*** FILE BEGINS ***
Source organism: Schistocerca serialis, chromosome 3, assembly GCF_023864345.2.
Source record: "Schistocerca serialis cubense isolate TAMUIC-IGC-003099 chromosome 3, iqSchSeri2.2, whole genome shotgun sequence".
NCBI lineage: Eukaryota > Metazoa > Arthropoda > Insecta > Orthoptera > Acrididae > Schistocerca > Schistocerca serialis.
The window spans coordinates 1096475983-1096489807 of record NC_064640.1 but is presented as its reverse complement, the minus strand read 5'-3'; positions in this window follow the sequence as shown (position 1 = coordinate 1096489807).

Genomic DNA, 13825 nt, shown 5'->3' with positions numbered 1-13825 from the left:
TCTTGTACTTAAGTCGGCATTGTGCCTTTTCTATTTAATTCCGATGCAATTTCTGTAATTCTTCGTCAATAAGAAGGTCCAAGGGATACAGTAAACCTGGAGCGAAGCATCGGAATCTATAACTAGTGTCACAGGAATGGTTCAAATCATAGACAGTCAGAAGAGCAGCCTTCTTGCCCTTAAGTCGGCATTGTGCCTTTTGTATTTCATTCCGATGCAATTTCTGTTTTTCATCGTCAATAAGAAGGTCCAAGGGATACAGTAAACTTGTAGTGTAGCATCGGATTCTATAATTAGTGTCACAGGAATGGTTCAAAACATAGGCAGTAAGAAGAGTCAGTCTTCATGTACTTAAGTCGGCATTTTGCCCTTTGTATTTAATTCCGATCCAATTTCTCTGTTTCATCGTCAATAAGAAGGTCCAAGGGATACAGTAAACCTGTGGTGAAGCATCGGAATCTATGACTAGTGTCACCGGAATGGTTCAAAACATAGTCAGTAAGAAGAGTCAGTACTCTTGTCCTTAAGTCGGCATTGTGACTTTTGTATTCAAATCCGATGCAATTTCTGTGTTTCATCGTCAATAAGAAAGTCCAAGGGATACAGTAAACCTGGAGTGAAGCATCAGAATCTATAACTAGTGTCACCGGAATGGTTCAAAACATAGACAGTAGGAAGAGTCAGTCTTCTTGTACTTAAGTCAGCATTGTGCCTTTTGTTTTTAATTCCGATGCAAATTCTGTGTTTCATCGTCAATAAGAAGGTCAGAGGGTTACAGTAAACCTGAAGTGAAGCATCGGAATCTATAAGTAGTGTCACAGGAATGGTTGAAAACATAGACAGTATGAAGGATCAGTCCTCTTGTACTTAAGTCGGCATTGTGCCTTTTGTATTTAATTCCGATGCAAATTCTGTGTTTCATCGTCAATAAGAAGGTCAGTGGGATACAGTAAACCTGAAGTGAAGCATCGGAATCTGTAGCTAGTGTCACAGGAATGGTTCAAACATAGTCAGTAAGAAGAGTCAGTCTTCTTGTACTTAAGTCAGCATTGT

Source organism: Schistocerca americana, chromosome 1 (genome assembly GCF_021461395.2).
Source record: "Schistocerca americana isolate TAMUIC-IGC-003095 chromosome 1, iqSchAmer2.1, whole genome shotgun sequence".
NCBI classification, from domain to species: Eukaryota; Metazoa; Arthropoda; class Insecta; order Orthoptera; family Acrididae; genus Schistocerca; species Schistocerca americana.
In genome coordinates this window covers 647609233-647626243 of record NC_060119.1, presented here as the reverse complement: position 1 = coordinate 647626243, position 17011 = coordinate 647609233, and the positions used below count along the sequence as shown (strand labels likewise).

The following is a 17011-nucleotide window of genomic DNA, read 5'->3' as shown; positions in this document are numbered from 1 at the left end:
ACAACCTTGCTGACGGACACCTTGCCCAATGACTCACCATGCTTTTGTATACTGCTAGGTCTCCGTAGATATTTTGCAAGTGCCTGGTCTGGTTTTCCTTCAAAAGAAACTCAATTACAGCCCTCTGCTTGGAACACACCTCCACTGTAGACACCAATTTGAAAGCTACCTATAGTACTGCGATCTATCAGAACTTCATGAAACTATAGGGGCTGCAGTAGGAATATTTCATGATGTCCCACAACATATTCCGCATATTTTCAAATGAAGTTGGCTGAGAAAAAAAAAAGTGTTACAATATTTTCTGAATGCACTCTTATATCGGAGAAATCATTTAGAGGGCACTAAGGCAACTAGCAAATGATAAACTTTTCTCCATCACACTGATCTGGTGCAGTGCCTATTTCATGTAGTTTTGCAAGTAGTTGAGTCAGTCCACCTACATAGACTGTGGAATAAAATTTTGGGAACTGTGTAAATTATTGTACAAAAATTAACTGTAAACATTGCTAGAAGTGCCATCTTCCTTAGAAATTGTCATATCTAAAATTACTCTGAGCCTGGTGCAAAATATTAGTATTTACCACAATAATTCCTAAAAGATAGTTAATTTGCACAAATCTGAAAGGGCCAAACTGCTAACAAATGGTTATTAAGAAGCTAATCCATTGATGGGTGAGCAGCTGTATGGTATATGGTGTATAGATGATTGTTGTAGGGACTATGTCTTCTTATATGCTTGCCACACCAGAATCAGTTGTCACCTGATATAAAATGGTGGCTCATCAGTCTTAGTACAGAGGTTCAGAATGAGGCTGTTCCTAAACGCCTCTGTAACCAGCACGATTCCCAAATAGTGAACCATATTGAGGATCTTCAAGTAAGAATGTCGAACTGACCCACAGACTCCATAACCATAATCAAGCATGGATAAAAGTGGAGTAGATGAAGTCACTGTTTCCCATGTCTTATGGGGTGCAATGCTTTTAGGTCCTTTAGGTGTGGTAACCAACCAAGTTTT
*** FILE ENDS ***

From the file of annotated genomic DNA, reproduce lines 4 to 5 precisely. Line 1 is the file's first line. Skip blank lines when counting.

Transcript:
The window spans coordinates 1096475983-1096489807 of record NC_064640.1 but is presented as its reverse complement, the minus strand read 5'-3'; positions in this window follow the sequence as shown (position 1 = coordinate 1096489807).

Genomic DNA, 13825 nt, shown 5'->3' with positions numbered 1-13825 from the left: